Turkey has begun work on two centres to process Syrian and other migrants after they return from Greece under a deal with the EU which comes into force next week, local officials and reports said Saturday.
Under the controversial agreement, Turkey is due to start receiving migrants who crossed the Aegean Sea for EU member Greece from Monday but so far details have been vague over how the transfer will be implemented.
Work has now started on a centre in the major Aegean tourist resort of Cesme in Izmir province, which faces the Greek island of Chios that has been a major target for migrants, the town's mayor said.
Water pipes and electricity cables are now being laid for the 500 square-metre area by the Ulusoy harbour in Cesme, mayor Muhittin Dalgic was quoted as saying by the Anatolia news agency.
The centre will have tents for finger-printing migrants, registering them as well as sanitation facilities, he said.
But Turkish officials said such centres are not refugee camps but processing points from which the migrants will be sent elsewhere as soon as possible.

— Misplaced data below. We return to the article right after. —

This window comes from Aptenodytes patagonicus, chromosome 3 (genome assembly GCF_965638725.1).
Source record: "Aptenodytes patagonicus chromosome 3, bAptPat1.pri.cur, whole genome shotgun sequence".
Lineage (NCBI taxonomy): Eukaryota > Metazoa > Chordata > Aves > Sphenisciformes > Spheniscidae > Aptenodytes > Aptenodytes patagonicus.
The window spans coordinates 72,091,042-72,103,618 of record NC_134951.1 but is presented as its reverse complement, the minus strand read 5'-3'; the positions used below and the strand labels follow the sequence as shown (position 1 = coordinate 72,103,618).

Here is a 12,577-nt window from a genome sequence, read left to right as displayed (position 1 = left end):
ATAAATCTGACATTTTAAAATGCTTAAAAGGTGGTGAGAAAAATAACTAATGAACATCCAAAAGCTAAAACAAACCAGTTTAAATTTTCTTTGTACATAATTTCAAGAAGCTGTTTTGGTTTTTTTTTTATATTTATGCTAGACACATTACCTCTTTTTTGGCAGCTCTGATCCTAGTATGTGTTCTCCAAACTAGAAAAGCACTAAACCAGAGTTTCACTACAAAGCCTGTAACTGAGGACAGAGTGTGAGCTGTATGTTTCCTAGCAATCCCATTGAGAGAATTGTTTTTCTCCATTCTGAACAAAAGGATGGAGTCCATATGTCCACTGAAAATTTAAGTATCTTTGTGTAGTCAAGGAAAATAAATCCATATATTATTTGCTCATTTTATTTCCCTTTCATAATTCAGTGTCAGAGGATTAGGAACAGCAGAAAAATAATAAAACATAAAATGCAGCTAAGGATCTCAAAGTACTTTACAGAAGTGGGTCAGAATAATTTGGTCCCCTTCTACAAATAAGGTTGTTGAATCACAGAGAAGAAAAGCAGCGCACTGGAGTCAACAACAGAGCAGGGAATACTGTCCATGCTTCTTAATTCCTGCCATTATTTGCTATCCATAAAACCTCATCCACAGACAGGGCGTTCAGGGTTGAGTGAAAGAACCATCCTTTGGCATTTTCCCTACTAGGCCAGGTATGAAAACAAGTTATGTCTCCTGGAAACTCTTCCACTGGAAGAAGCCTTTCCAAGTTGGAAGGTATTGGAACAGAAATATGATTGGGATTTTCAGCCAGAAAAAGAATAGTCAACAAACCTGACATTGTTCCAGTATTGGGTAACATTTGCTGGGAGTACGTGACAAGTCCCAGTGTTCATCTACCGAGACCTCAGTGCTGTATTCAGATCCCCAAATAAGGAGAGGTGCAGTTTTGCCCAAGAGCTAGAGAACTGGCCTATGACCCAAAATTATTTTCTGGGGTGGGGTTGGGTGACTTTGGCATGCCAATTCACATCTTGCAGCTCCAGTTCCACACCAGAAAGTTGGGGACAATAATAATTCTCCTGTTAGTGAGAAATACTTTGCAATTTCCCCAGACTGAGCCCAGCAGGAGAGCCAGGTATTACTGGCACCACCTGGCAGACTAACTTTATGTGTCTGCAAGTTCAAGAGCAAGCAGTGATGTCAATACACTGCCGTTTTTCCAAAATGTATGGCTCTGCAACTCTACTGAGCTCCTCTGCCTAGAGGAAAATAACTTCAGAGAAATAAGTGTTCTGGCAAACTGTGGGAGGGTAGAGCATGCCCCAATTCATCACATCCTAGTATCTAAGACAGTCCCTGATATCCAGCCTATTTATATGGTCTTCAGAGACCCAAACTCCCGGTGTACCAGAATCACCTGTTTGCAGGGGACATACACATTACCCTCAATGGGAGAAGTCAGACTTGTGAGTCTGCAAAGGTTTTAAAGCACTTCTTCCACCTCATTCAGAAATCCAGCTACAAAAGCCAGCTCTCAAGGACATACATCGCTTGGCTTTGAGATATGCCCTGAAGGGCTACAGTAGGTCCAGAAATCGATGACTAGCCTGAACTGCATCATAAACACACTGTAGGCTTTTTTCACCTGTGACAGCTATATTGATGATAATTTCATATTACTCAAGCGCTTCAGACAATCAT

"Once the health checks and registration is done for the migrants, they will be sent on to camps," Dalgic was quoted as saying.
"We intend to complete this work with them staying for as short a time as possible," he added.
There have been fears in Turkey's fashionable Aegean resorts that a sudden influx of migrants could prompt a backlash from locals and put off tourists.
Local officials in Dikili, also in Izmir province on the Aegean and facing the Greek island of Lesbos - have said a readmission centre is being established in the region for migrants being sent back from Greece.
It remains to be seen how the initial transfers will proceed and if the Dikili and Cesme centres will be involved.
Pictures broadcast by NTV television Friday showed only a barren space at the site of the proposed Dikili centre.
Turkish media reports meanwhile have said the Turkish Red Crescent is preparing to open a new refugee camp further inland in Manisa in western Turkey - its first outside the south and east of the country - to accommodate the new influx.
Turkish and EU leaders earlier this month agreed the deal for curbing the influx of migrants that has plunged Europe into its biggest refugee crisis since the end of World War II.
Turkey, which is hosting some 2.7 million Syrian refugees, will allow one Syrian to migrate to Europe in exchange for every one it takes back.